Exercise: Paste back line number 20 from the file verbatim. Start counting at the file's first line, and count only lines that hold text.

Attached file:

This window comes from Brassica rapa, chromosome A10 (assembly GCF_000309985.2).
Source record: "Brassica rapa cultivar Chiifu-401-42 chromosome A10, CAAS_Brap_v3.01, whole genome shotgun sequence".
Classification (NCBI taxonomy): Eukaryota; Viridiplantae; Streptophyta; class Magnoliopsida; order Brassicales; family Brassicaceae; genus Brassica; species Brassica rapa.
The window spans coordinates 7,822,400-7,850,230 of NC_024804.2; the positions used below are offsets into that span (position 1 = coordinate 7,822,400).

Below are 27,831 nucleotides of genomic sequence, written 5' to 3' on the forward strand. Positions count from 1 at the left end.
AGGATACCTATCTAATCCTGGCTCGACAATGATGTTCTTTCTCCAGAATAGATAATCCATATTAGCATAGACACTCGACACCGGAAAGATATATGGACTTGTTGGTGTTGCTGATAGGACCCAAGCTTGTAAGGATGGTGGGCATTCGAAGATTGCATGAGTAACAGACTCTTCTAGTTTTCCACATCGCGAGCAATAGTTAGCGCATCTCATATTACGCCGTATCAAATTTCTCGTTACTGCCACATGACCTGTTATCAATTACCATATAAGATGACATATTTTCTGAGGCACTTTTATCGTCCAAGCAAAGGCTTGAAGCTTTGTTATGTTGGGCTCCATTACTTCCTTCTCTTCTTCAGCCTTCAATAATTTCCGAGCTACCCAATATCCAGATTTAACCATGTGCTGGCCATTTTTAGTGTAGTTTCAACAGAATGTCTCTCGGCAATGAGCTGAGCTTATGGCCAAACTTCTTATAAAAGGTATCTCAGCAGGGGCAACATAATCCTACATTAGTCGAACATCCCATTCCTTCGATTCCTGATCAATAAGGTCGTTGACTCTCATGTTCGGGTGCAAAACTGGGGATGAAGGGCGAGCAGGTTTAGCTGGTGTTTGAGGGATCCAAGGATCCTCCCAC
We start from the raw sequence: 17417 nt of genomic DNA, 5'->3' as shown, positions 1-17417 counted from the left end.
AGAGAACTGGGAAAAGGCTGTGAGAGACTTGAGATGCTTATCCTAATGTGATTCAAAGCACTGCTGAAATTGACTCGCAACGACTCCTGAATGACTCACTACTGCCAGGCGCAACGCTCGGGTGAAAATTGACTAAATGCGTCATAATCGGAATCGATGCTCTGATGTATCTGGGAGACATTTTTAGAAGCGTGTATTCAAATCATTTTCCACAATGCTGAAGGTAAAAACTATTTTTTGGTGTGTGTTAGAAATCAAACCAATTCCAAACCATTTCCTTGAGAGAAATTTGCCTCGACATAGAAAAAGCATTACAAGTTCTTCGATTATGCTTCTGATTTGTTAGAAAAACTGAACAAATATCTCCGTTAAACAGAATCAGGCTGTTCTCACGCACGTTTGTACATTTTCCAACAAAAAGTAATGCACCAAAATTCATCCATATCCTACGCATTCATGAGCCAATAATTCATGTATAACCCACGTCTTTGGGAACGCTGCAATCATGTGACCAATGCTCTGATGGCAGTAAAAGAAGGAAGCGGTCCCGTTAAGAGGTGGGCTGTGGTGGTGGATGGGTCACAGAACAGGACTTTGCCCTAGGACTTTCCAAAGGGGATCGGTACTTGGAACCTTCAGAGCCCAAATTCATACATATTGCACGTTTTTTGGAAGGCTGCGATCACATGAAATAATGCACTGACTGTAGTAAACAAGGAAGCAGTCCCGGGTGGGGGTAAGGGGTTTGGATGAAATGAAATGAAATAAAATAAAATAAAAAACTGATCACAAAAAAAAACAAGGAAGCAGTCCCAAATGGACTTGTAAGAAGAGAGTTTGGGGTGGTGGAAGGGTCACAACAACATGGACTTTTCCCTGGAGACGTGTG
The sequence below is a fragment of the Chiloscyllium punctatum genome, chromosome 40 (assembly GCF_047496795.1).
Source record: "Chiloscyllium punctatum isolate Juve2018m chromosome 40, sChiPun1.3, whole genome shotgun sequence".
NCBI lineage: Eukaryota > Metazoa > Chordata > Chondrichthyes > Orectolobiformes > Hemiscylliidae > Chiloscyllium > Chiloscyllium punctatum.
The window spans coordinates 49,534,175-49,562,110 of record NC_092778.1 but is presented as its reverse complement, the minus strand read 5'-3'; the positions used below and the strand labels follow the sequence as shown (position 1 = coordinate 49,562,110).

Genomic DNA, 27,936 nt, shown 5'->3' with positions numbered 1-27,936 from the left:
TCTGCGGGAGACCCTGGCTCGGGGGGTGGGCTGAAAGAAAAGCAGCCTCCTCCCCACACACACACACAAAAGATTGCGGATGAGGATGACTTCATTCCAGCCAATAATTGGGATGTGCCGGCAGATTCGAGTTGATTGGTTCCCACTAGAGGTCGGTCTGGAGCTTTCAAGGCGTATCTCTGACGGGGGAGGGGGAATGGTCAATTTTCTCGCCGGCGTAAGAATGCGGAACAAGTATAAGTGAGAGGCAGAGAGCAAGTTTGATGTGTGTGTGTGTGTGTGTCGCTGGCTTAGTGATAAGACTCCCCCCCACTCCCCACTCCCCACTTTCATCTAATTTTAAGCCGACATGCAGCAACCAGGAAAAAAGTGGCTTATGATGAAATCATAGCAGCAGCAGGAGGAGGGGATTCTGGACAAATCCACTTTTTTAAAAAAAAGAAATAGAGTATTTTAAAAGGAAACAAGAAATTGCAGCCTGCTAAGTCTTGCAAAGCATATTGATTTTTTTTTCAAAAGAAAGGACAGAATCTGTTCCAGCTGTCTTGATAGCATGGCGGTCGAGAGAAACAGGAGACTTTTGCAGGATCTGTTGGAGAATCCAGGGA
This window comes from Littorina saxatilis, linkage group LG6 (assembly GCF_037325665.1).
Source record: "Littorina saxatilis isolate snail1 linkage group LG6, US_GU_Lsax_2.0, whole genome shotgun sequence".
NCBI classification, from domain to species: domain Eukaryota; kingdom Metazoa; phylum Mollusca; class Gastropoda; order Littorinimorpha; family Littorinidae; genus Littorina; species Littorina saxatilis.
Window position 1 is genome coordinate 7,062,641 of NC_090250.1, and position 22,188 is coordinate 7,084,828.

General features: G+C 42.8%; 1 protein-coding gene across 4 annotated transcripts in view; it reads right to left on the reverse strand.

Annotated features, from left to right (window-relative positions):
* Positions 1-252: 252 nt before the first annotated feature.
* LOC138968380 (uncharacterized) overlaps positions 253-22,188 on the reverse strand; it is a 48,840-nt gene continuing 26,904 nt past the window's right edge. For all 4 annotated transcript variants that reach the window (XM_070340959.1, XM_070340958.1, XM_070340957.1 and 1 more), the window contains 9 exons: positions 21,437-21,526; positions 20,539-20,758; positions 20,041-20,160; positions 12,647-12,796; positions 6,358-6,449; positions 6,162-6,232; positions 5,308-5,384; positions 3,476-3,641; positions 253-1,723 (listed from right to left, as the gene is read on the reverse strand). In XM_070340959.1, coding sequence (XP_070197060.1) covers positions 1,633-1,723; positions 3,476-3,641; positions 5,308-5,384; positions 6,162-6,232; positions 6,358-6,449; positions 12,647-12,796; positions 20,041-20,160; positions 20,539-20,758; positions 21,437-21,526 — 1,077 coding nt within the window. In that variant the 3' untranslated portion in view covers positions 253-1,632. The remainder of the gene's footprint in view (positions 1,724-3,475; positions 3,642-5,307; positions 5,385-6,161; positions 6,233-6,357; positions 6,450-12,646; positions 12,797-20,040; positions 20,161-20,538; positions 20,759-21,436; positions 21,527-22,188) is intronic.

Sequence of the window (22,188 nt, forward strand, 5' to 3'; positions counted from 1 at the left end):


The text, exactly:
Annotated features, from left to right (window-relative positions):